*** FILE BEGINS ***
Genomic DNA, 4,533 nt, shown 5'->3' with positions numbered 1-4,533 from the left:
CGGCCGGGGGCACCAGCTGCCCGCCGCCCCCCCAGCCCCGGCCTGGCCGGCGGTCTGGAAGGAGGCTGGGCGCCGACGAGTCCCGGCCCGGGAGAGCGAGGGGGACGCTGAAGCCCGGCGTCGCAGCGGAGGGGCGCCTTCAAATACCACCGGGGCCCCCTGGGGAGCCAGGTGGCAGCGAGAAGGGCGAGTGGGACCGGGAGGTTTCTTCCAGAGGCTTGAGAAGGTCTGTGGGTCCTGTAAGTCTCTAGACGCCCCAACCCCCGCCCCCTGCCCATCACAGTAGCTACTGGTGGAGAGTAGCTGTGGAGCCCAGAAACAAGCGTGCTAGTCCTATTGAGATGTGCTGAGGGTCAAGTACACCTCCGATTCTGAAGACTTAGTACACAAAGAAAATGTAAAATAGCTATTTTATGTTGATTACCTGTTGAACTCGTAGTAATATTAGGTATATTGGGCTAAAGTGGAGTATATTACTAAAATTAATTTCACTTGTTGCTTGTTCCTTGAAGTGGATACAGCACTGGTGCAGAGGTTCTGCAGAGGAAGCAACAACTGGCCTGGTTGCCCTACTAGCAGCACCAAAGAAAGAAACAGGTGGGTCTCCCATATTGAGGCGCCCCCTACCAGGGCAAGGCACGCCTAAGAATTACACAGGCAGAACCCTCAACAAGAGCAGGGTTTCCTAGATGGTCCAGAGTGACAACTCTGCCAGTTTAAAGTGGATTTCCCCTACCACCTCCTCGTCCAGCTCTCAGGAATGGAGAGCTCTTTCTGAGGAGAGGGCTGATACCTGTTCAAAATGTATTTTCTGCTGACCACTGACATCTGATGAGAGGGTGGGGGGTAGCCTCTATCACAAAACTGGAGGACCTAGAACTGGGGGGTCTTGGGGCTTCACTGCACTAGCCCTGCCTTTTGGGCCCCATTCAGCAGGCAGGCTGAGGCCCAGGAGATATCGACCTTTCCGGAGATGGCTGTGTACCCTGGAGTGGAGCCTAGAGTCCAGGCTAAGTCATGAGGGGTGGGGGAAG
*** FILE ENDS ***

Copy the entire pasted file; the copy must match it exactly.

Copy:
Genomic DNA, 4,533 nt, shown 5'->3' with positions numbered 1-4,533 from the left:
CGGCCGGGGGCACCAGCTGCCCGCCGCCCCCCCAGCCCCGGCCTGGCCGGCGGTCTGGAAGGAGGCTGGGCGCCGACGAGTCCCGGCCCGGGAGAGCGAGGGGGACGCTGAAGCCCGGCGTCGCAGCGGAGGGGCGCCTTCAAATACCACCGGGGCCCCCTGGGGAGCCAGGTGGCAGCGAGAAGGGCGAGTGGGACCGGGAGGTTTCTTCCAGAGGCTTGAGAAGGTCTGTGGGTCCTGTAAGTCTCTAGACGCCCCAACCCCCGCCCCCTGCCCATCACAGTAGCTACTGGTGGAGAGTAGCTGTGGAGCCCAGAAACAAGCGTGCTAGTCCTATTGAGATGTGCTGAGGGTCAAGTACACCTCCGATTCTGAAGACTTAGTACACAAAGAAAATGTAAAATAGCTATTTTATGTTGATTACCTGTTGAACTCGTAGTAATATTAGGTATATTGGGCTAAAGTGGAGTATATTACTAAAATTAATTTCACTTGTTGCTTGTTCCTTGAAGTGGATACAGCACTGGTGCAGAGGTTCTGCAGAGGAAGCAACAACTGGCCTGGTTGCCCTACTAGCAGCACCAAAGAAAGAAACAGGTGGGTCTCCCATATTGAGGCGCCCCCTACCAGGGCAAGGCACGCCTAAGAATTACACAGGCAGAACCCTCAACAAGAGCAGGGTTTCCTAGATGGTCCAGAGTGACAACTCTGCCAGTTTAAAGTGGATTTCCCCTACCACCTCCTCGTCCAGCTCTCAGGAATGGAGAGCTCTTTCTGAGGAGAGGGCTGATACCTGTTCAAAATGTATTTTCTGCTGACCACTGACATCTGATGAGAGGGTGGGGGGTAGCCTCTATCACAAAACTGGAGGACCTAGAACTGGGGGGTCTTGGGGCTTCACTGCACTAGCCCTGCCTTTTGGGCCCCATTCAGCAGGCAGGCTGAGGCCCAGGAGATATCGACCTTTCCGGAGATGGCTGTGTACCCTGGAGTGGAGCCTAGAGTCCAGGCTAAGTCATGAGGGGTGGGGGAAG